It all went swimmingly well on today’s ride from Kande Beach up to Mzuzu, apart from the sandy bits, the rumble strips and the uphill bits. Which unfortunately was pretty much the whole ride.

We had a 3 km wade out through thick, thick sand which grabbed your wheel and worried it like a terrier. Mark Johnson made the most of his momentum loss and had a quick power nap.

Then it was onto the tar and the rumble strips. They’re great for putting a lid on speeding cars but they suck on a bike. They reduce you to a tuning fork with vibrations that viscous they make the fillings in your teeth wobble. On the third set of rumble strips, I lost my extra set of balls. Alas.

And then the hill started, just when I needed the extra balls the most. We climbed and climbed and climbed. Then we climbed some more. Every now and then, the hill threw us a curved ball descent which got you celebrating but only as far as the next corner and then it was back to rise and climbing. Half way through the ascent, Hans and Jaap dropped back to join me, Carol Joy and Alistair in the B Team. Either they’re human or someone put kryptonite in their drinking water. Hans said our brand name kicked in on the climb and for the time on Tour, his legs were properly Old Legs. No such problems for Dave, Alan, Mark, Adam and Nik who powered up. It was damn annoying.

It was one of the longest, harshest hills I’ve ever struggled up. My legs whinged at every pedal stroke with subtle suggestions “How about we turn around and go to Cape Town instead?” I only made it up with help from Jack Johnson, the Chilli Peppers and the Kings of Leon loud in my head.

But you can’t do epic without pain and the hill delivered pain up in spades. I loved it. And importantly, it got the 2000 m of elevation gain in a single ride monkey off our backs.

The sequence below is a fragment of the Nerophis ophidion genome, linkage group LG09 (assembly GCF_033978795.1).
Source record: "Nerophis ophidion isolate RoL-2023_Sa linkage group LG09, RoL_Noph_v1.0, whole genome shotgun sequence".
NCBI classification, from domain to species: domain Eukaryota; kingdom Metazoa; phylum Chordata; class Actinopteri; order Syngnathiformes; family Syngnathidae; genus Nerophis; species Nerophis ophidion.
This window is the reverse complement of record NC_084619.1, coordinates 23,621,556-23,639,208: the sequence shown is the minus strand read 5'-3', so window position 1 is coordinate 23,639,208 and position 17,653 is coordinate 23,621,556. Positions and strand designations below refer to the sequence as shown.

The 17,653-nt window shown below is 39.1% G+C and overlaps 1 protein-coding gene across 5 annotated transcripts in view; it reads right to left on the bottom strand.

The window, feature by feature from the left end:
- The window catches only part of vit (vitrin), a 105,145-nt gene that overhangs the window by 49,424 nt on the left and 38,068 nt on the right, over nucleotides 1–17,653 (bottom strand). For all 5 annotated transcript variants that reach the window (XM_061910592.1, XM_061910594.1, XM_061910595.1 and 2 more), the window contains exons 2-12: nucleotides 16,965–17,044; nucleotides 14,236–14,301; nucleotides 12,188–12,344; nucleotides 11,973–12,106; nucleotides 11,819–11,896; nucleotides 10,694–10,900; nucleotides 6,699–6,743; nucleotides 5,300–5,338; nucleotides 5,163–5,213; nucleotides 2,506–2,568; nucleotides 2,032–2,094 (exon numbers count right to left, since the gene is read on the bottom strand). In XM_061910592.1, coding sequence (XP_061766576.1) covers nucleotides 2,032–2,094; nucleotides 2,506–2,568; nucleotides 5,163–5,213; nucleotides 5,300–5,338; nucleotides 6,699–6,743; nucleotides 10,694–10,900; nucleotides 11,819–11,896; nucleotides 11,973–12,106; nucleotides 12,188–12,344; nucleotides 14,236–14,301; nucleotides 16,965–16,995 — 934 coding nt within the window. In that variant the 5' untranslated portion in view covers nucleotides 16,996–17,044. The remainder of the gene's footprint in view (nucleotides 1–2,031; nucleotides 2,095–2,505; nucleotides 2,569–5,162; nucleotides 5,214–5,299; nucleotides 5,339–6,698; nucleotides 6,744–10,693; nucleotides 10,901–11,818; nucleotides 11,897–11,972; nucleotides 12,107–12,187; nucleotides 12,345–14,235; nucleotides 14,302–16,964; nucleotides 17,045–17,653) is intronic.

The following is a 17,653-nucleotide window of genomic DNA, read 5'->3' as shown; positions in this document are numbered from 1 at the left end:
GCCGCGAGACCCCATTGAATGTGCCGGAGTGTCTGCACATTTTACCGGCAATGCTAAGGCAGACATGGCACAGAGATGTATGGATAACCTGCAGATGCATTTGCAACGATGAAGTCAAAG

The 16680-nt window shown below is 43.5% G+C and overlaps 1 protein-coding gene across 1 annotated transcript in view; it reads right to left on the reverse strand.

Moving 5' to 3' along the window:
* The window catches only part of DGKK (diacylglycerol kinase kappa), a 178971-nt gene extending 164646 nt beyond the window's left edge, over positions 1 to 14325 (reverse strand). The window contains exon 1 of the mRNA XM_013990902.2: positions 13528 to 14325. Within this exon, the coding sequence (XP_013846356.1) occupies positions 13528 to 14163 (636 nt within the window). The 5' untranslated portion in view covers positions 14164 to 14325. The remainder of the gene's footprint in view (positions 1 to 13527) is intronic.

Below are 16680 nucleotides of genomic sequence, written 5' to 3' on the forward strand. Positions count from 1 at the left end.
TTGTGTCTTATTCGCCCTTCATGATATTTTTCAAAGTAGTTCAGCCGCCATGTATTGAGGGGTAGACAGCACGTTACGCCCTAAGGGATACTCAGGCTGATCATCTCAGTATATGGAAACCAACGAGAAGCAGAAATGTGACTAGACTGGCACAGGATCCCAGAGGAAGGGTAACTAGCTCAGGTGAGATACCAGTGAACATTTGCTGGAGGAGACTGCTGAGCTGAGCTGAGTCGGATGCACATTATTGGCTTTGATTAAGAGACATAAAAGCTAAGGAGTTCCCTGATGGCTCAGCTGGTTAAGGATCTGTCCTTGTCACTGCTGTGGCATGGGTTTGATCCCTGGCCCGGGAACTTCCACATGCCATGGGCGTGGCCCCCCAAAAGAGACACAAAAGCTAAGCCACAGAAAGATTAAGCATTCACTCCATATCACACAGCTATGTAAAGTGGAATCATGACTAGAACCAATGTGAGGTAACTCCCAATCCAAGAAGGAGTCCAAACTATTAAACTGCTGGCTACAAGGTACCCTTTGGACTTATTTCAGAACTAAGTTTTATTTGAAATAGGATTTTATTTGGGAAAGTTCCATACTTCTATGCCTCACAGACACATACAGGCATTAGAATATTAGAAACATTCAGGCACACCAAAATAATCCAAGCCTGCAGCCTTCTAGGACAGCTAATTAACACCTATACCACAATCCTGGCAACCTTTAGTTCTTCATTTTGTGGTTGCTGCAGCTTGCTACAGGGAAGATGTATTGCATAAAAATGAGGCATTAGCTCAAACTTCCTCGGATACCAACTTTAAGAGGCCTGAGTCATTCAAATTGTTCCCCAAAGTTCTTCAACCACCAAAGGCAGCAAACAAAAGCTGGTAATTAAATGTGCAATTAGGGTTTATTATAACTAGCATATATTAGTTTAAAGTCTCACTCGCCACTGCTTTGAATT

Southern Tanzania looms large on our horizon with 5 days on the trot of 2000 meter climbs so plenty of pain to come. Alistair and I have never trained this hard for the Blue Cross, now just 8 weeks away.

Ride shorts are getting baggier and bigger throughout the peloton. Either we’re losing weight or our bodies are changing shape. I’m hoping mine is the latter because I don’t have the weight to lose. I’n happy enough with falling off shorts though because they give you an excuse to stop every 10 minutes to pull them up.

This middle bit of Malawi is stunningly beautiful with still some pristine woodlands and rainforests intact. We had our lunch stop in the middle of a commercial rubber plantation and it was fascinating to watch them harvesting sap. It was sad to see huge swathes of rain forest being cleared to make way for more plantation but that’s progress I suppose.

There is far less population pressure as we climb further north. Apparently 80 percent of Malawi’s population live in the south. But we’re still able to pull good crowds at every lunch stop. The cultural interactions are one of the fun parts of the Tour. Alistair flirted with Dick of the Day for scaring children by sticking a massive 5 inch long 2 inch fat caterpillar in his mouth and pretending to eat it. Mark clinched Dick of the Day at the same lunch stop by teaching the same kids how to twerk. Unlike Mylie Cyrus, elderly cyclists need every bit of street cred they can muster and they can’t be seen twerking.

Tomorrow we ride out of Mzuzu, home to Luka and the best Italian restaurant in the world, and head back down to the Lake for our rest day at Chitimba beach. The word down in the sentence above is a misnomer. Apparently we have 1600 m of climb to contend with, and aggressive baboons. Wish us luck.

The pensioners in Zimbabwe need more than luck. They need your help. Please go to https://www.justgiving.com/fundraising/oldlegstour. In Zimbabwe, transfer to Bulawayo Help Network via their CABS Platinum Account number 1124733450 or their E cocash merchant number 139149.
Until tomorrow, survive, enjoy and pedal if you can.

Eric Chicken Legs de Jong.

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